To Pimp a Butterfly


Writing music is a difficult task, and that’s without trying to make it sound good or meaningful. Despite that, Kendrick Lamar managed to pull off this task with ease. Releasing the legendary To Pimp a Butterfly in 2015 to near-perfect scores, it’s no wonder that considered one of the best albums of all time, not just of the decade.
The 2010s were filled with boundary breaking mainstream music, and To Pimp a Butterfly is easily the best coming from the trend of thoughtfulness. Every song is filled with intelligent critism of society, discussing—amongst other concepts—racism and mental illness. Though many other albums cover these, none are as cohesive as what Lamar produced.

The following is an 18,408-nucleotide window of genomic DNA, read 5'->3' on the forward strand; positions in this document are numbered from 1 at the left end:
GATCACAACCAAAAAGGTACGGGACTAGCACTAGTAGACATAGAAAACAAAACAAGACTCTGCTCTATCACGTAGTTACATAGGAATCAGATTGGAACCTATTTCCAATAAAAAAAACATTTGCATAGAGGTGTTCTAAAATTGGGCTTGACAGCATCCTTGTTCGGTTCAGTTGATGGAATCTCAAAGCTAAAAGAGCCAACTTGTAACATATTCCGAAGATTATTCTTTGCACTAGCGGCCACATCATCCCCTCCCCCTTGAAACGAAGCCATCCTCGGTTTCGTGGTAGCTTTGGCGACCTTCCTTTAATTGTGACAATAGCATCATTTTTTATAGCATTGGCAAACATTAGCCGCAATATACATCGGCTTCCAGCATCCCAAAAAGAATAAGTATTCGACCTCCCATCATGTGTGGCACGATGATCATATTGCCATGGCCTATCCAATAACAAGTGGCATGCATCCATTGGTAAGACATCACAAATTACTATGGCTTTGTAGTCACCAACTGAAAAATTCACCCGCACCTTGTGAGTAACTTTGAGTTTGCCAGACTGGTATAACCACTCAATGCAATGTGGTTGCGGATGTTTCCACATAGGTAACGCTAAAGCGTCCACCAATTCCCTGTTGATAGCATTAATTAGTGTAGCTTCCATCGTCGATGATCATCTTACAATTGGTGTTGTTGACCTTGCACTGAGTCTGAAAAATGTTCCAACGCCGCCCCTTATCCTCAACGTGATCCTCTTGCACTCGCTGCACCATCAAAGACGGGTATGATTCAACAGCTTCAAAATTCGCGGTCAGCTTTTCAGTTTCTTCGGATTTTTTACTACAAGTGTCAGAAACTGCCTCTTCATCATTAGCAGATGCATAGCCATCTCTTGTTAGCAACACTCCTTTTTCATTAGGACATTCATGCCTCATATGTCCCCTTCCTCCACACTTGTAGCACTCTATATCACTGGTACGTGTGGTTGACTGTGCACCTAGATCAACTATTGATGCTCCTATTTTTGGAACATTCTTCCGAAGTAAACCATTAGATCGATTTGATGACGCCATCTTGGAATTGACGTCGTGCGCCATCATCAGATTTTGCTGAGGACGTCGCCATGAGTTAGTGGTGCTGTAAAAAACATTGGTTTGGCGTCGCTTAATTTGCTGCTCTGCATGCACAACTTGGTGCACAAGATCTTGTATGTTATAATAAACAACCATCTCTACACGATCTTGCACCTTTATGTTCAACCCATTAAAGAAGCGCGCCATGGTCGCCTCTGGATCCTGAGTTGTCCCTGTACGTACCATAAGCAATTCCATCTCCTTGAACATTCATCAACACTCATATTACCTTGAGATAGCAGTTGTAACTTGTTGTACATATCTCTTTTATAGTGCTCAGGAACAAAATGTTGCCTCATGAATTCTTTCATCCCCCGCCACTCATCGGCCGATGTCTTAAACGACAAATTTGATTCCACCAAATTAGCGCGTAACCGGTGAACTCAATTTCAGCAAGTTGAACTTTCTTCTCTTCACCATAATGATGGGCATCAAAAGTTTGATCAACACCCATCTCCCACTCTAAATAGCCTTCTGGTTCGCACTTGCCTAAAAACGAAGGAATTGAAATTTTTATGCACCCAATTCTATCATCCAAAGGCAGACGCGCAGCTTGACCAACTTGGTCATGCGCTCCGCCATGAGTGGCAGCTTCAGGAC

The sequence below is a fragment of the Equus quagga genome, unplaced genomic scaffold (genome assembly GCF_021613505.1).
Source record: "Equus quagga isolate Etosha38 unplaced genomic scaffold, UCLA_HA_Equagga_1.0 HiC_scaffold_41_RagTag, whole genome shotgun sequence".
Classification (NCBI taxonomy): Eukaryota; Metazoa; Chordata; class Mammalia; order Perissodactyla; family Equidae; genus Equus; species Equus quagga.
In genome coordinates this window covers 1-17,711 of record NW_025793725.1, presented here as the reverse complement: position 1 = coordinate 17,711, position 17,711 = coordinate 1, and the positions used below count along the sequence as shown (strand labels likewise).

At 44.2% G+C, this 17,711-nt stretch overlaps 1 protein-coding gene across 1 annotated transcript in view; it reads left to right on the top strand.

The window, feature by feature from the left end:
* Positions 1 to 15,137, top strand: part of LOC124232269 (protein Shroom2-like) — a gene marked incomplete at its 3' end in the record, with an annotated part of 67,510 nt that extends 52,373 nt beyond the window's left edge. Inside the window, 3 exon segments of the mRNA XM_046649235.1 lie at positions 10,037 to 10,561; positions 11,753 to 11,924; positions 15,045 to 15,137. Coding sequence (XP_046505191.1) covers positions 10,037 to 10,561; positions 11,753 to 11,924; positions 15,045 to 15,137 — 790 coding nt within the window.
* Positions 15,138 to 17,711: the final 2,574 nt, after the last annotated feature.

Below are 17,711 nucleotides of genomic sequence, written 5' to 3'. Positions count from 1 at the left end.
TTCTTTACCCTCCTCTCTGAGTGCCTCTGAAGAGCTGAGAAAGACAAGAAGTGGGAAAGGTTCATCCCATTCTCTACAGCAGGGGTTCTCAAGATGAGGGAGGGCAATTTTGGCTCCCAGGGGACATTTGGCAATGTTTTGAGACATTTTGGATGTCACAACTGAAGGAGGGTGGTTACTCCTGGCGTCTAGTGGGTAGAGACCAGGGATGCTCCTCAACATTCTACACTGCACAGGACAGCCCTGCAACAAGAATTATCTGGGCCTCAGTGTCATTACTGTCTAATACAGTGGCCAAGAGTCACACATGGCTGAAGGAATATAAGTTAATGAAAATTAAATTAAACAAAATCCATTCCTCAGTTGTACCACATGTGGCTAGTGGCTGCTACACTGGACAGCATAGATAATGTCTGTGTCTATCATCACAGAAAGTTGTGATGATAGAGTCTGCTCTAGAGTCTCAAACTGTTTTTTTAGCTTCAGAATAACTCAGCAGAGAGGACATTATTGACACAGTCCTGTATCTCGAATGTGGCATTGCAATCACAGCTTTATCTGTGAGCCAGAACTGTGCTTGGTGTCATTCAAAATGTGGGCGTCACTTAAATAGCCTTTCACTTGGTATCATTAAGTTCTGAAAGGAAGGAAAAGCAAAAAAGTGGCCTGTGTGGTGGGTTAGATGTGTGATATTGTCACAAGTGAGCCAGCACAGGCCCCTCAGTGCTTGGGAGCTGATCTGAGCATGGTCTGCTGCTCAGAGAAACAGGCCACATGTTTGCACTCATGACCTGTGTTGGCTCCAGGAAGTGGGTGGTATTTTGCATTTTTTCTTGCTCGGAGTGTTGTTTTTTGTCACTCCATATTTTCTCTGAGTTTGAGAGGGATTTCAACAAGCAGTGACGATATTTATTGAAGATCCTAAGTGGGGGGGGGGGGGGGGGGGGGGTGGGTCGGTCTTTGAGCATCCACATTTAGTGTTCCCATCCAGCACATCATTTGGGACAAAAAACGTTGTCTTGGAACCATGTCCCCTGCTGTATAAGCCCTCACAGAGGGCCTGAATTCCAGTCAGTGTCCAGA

This cohesion is quite an incredible feat, considering how genre-bending the album gets. Though it’s certainly a rap album, songs frequently feature soul, funk, and jazz instead of opting for simpler beats. “For Free?”, for example, has intense jazz piano and drums lines under the vocals, such that the instrumental could be likened to John Coltrane’s avant-garde jazz.
So much is discussed that it’s difficult to describe the album as a whole. I could point out the morbidity found in some tracks like “u,” but I feel nothing in To Pimp a Butterfly compares in substance to “Mortal Man,” in which Lamar looks for guidance by speaking with an interview of the late Tupac Shakur.
The album is simply so dense, from the music to the themes, that it demands the listener’s full attention. Lamar has said that he intended for To Pimp a Butterfly to be analyzed at an academic level, and I’d highly suggest giving it a listen and seeing how impactful it is.